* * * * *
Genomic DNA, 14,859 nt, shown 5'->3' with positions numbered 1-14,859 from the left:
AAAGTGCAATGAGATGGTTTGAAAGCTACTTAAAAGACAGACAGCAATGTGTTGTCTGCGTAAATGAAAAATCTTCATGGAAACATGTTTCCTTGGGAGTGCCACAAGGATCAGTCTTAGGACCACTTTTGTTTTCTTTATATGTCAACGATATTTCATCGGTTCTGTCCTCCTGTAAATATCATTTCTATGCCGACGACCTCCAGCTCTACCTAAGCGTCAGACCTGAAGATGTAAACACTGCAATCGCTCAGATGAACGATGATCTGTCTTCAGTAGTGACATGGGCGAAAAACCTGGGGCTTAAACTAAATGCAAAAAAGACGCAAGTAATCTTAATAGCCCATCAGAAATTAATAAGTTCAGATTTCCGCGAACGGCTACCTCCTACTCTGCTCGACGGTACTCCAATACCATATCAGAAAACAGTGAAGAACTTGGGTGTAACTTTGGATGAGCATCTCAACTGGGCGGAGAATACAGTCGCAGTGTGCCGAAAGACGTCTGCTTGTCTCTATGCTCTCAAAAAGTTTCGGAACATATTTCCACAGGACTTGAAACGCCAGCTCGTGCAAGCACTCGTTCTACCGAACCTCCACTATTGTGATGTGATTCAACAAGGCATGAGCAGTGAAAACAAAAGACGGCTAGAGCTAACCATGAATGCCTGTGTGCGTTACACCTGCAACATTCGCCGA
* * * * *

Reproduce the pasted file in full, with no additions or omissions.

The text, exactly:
Genomic DNA, 14,859 nt, shown 5'->3' with positions numbered 1-14,859 from the left:
AAAGTGCAATGAGATGGTTTGAAAGCTACTTAAAAGACAGACAGCAATGTGTTGTCTGCGTAAATGAAAAATCTTCATGGAAACATGTTTCCTTGGGAGTGCCACAAGGATCAGTCTTAGGACCACTTTTGTTTTCTTTATATGTCAACGATATTTCATCGGTTCTGTCCTCCTGTAAATATCATTTCTATGCCGACGACCTCCAGCTCTACCTAAGCGTCAGACCTGAAGATGTAAACACTGCAATCGCTCAGATGAACGATGATCTGTCTTCAGTAGTGACATGGGCGAAAAACCTGGGGCTTAAACTAAATGCAAAAAAGACGCAAGTAATCTTAATAGCCCATCAGAAATTAATAAGTTCAGATTTCCGCGAACGGCTACCTCCTACTCTGCTCGACGGTACTCCAATACCATATCAGAAAACAGTGAAGAACTTGGGTGTAACTTTGGATGAGCATCTCAACTGGGCGGAGAATACAGTCGCAGTGTGCCGAAAGACGTCTGCTTGTCTCTATGCTCTCAAAAAGTTTCGGAACATATTTCCACAGGACTTGAAACGCCAGCTCGTGCAAGCACTCGTTCTACCGAACCTCCACTATTGTGATGTGATTCAACAAGGCATGAGCAGTGAAAACAAAAGACGGCTAGAGCTAACCATGAATGCCTGTGTGCGTTACACCTGCAACATTCGCCGA